If you were to ask an average music listener what they thought to be metal’s standout quality, there’s at least a decent chance he or she would mention the diverse and powerful vocal work in the genre, right? So what’s one supposed to do in a metal band without a vocalist? You might bring the drums a bit further forward into the mix, subtly work additional melodies into your sound, or even just set out to create the heaviest sound you can—to the point where having someone open their face would just seem wrong. On their new album, Revisionist, Brooklyn instrumental trio Sannhet pulls out all of these stops and then some, and delivers one of the most crushing and consistently-engaging listens of the young year.
Press play before establishing a firm standing position, and you’ll run the risk of being swept away bassist A.J. Annunziata and guitarist John Refano’s thick, grueling attack. And amid their storm of maxed-out amplifiers and tasteful reverb effects comes drummer Christopher Todd, whose pronounced, occasionally syncopated snare patterns leap up front and center in the mix—just as they do in the band’s live sets. Initially, there’s something about his technique on the skins that just sounds…off…but eventually, you get used to it, and realize how much Todd adds to the chaotic sound structure around him.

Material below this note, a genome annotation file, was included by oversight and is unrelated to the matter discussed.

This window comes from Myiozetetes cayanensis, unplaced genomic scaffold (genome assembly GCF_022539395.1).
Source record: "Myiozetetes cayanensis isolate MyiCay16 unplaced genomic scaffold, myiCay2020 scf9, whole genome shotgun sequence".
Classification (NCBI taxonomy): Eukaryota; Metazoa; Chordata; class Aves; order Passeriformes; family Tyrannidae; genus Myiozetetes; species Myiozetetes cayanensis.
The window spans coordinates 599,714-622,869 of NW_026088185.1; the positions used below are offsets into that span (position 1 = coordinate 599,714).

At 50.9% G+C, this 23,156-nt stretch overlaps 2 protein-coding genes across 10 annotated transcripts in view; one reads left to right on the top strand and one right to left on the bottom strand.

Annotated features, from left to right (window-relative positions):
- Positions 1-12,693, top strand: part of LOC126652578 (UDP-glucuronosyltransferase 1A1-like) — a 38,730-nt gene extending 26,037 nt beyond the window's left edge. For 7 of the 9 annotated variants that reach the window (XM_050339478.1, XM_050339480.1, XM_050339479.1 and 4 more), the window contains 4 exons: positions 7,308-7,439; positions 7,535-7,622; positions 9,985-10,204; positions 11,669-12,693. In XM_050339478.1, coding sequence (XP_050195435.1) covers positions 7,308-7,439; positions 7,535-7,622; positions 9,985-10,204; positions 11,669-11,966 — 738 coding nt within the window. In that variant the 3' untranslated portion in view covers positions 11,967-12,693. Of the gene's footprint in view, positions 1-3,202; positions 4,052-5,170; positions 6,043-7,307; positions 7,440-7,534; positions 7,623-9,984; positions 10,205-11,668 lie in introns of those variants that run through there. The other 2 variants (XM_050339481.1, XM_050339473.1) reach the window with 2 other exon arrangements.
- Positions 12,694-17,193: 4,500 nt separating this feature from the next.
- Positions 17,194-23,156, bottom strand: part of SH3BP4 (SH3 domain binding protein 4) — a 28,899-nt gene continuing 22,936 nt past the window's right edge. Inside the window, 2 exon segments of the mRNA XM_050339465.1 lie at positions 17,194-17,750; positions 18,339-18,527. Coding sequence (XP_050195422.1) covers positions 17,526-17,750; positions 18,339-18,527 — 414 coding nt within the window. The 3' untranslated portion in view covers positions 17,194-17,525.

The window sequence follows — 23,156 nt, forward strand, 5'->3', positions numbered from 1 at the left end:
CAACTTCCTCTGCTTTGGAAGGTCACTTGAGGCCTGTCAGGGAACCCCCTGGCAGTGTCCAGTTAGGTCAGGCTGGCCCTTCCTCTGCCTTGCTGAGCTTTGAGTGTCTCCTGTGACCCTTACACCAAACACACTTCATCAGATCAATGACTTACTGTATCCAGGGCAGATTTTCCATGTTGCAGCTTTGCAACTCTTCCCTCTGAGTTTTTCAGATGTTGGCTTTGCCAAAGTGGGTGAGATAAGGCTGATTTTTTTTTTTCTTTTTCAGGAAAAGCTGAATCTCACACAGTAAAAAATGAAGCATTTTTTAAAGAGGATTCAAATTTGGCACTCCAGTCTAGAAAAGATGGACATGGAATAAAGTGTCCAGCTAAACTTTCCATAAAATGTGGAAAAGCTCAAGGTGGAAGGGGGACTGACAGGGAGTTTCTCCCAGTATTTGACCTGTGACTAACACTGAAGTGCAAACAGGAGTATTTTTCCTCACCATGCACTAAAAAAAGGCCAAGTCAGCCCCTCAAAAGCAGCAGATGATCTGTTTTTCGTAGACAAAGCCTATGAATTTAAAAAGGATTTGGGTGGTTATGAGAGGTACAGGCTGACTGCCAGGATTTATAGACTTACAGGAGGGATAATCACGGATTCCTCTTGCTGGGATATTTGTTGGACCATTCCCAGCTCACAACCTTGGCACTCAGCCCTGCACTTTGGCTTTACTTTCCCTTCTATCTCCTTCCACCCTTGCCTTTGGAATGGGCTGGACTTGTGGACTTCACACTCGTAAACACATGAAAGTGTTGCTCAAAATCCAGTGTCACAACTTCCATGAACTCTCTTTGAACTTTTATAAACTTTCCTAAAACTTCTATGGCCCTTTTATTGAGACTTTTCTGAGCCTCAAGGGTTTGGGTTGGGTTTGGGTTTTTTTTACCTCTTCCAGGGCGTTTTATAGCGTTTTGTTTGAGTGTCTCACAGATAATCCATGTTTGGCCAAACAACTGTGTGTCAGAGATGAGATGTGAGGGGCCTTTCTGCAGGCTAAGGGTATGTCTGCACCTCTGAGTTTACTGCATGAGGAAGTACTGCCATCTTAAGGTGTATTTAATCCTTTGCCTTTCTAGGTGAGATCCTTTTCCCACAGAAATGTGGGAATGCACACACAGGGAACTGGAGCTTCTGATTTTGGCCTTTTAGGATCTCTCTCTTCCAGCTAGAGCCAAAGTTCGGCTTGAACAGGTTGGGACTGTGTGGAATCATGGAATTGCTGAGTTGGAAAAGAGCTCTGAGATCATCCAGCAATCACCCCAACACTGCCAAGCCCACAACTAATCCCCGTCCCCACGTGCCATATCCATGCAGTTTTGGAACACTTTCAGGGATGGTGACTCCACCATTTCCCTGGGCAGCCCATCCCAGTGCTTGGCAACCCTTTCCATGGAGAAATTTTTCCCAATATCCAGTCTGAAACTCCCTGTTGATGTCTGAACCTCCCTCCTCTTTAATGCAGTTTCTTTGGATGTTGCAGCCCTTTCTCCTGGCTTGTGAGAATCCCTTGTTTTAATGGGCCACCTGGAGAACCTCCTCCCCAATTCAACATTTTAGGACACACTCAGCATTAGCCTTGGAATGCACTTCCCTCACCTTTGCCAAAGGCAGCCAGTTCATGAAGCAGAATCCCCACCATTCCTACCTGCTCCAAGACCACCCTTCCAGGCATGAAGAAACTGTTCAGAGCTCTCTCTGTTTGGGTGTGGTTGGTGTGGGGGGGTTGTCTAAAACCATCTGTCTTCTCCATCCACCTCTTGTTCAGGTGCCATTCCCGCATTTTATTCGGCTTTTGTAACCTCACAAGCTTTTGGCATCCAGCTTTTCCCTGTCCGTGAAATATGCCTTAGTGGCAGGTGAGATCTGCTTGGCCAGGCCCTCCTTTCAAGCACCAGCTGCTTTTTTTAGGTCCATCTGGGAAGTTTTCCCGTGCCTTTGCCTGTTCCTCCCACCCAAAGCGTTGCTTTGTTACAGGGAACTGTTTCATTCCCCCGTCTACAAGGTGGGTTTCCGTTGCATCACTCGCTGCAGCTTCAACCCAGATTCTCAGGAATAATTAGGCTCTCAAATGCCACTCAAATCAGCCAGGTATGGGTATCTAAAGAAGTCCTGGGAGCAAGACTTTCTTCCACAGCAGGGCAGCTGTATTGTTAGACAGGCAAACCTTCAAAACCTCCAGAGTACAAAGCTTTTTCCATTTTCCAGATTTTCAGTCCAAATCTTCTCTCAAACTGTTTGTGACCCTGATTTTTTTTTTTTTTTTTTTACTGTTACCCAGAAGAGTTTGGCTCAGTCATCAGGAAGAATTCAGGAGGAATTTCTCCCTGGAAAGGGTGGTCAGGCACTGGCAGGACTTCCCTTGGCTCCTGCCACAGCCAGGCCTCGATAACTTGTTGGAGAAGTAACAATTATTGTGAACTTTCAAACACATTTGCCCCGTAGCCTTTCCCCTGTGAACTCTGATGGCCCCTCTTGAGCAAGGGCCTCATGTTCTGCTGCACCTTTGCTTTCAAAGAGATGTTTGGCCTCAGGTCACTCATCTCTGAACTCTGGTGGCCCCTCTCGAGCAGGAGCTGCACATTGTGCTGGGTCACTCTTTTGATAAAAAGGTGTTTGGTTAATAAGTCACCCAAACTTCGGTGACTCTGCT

That’s one of the biggest achievements of Revisionist—and also, to be fair, on Sannhet’s previous album, Known Flood—how damn massive it all is. It seems impossible that this sound could be generated by just three guys. It’s best likened to being on a ship out at sea during a storm—waves crashing around you, gale-force winds enveloping you in a whirlwind, a blur of rain, thunder and lightning flooding your eardrums. And all this from a single guitarist, a bassist and a drummer. It’s thick, atmospheric and powerful—quite a damn thing.
Sannhet’s also paced Revisionist very well. With its nine tracks running their course in just 37 minutes (and most of them lasting less than four), the album’s given ample time to crush you without ever boring you. And credit to the band for their frequent and skillful juxtaposition of heaviness with calmer, haunting melancholy. After four initial tracks of more or less all-out attack, for example, we get “Sinking Forward,” which retains an immersive, haunting quality despite slowing the tempo and providing a moment for listeners to catch their breath. Similarly, after the relative chaos of “Atrium,” the introduction to “Empty Harbor” treats us to two minutes of ethereal post-rock before then kicking back into gear. These kinds of breaks are plentiful on Revisionist, and do absolute wonders for the album’s already-solid degree of listenability.
By the time things come to a close—with “False Pass” disintegrating into static and distorted, spoken-word recordings—we’ve been through quite a bit. There might be a few bruises, and you may have a lingering ring in your ears from all of the din. Sannhet have given us an album that isn’t merely made to be listened to, but truly felt. And after listening to Revisionist, you’ll never once question whether these side-effects were worth it.
Keep it heavy,